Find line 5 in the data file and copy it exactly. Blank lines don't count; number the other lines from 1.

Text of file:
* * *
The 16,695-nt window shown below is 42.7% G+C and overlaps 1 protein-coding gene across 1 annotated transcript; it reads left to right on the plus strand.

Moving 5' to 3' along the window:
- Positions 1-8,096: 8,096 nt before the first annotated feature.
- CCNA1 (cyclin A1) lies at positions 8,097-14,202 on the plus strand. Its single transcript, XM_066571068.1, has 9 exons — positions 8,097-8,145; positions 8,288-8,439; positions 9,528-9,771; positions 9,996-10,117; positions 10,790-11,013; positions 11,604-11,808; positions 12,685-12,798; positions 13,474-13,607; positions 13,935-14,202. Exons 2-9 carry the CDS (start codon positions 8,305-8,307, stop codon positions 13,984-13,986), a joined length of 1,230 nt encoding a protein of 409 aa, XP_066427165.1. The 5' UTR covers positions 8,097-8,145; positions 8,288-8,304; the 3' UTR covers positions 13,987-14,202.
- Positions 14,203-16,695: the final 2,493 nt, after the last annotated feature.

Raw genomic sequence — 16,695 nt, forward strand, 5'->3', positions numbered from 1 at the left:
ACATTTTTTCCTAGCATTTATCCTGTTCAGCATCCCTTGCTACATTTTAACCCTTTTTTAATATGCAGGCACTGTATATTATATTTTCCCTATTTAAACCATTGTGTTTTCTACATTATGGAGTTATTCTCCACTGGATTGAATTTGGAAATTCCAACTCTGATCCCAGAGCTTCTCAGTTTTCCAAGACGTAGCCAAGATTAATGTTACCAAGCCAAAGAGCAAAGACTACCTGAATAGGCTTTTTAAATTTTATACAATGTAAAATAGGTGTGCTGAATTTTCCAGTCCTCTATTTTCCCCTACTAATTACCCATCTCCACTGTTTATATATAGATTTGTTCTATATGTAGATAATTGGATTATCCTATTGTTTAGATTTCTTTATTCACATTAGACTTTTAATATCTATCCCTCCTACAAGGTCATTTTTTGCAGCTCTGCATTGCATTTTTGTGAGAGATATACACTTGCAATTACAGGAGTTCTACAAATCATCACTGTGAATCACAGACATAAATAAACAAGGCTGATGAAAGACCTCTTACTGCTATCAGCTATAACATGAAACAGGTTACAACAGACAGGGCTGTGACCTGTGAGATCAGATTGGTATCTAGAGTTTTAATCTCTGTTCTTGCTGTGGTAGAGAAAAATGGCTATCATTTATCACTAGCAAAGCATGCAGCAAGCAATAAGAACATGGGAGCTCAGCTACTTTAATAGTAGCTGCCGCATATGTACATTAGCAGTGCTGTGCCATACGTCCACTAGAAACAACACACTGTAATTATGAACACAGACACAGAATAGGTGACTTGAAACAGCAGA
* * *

- Positions 14,203-16,695: the final 2,493 nt, after the last annotated feature.